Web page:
“Do not be anxious about anything.” When it comes to stress and worry, that's all we really need to say, right? Just repent of your anxiety, and everything will be fine.
But emotional life is more complex than this.
In The Logic of the Body, Matthew LaPine argues that Protestants must retrieve theological psychology in order to properly understand the emotional life of the human person. With classical and modern resources in tow, LaPine argues that one must not choose between viewing emotions exclusively as either cognitive and volitional on the one hand, or simply a feeling of bodily change on the other. The two “stories” can be reconciled through a robustly theological analysis.
In a culture filled with worry and anxiety, The Logic of the Body offers a fresh path within the Reformed tradition.
This is not only first-rate, but desperately needed.
—JP Moreland, Distinguished Professor of Philosophy, Talbot School of Theology, Biola University and author of Finding Quiet
This is Christian scholarship at its best—careful exegesis of biblical passages, illuminating retrieval of historical categories, thoughtful and critical engagement with modern science and secular sources, all in order to do constructive theology in service of the church. Every pastor, theologian, and counselor needs to read this book.
—Joe Rigney, assistant professor of theology and literature, Bethlehem College & Seminary
This is a most welcome book from a young doctor of the soul.
—Matthew Levering, James N. and Mary D. Perry Jr. Chair of Theology, Mundelein Seminary
Far too often when dealing with negative emotions we divide body and soul, not seeing individuals holistically. I believe this book will greatly benefit the church.
—Laura Wifler, cofounder of Risen Motherhood; podcaster; coauthor, Risen Motherhood: Gospel Hope for Everyday Moments
A careful, scholarly piece of retrieval theology, it judiciously draws on the riches of the historical tradition in conversation with contemporary philosophy, neuroscience, and psychology, in order to develop a constructive theology of the emotions for today.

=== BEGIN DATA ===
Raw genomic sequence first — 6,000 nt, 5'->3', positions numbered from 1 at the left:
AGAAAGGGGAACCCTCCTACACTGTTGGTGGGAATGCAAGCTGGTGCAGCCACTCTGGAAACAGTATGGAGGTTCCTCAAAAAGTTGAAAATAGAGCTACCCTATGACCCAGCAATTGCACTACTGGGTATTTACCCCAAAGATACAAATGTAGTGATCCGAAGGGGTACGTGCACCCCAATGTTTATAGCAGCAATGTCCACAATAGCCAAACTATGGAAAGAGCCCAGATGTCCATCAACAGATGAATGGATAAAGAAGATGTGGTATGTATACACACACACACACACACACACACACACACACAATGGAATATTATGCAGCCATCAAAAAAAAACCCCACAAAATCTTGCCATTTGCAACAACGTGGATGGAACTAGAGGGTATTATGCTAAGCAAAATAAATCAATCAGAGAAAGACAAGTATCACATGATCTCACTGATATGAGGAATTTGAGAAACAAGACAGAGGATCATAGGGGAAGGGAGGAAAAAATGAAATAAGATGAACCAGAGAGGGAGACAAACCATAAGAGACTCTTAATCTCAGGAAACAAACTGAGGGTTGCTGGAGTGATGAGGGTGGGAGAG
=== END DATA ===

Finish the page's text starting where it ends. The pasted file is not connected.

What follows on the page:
—Derek Rishmawy, RUF Campus Minister at UC Irvine; PhD candidate at Trinity Evangelical Divinity School; cohost of the Mere Fidelity podcast
Emotions and embodiment are two vital aspects of the human experience, and yet far too often Christian accounts have pitted them against one another in problematic ways. Thankfully, Matthew LaPine’s volume pushes us to avoid picking between a psychological account and a theological one, but instead aims to help us see them together in a fresh way.
—Kelly M. Kapic, professor of theological studies at Covenant College; author of Embodied Hope
“A model is tiered when it distinguishes emotional appraisal from thinking and emotional arousal from willing. ” (Page 6)
“To cite just one example, modern psychologists largely assume that emotions are adaptive functions, inherited from more primitive forms of life rather than created traits for communion with God.” (Page 9)
“Emotions affect perception, learning, and decision making, and to the extent that emotions are connected to the body, then the body, too, is involved in emotional intelligence. As has been said, the body keeps score, and not with scars only.” (Page xix)
“First, most recent Reformed evangelicals hold a cognitivist philosophical account of emotion. Emotion is a sort of judgment or construal of my state of affairs that expresses some sort of interest or attitude.” (Page 26)
“Retrieval is an exercise in ressourcement, mining the past’s resources for the sake of engaging present problems” (Page xviii)
Studies in Historical and Systematic Theology is a peer-reviewed series of contemporary monographs exploring key figures, themes, and issues in historical and systematic theology from an evangelical perspective.
Learn more about the other titles in this series.
Matthew A. LaPine(PhD, Trinity Evangelical Divinity School) is pastor of theological development at Cornerstone Church and lecturer at Salt School of Theology (Ames, Iowa).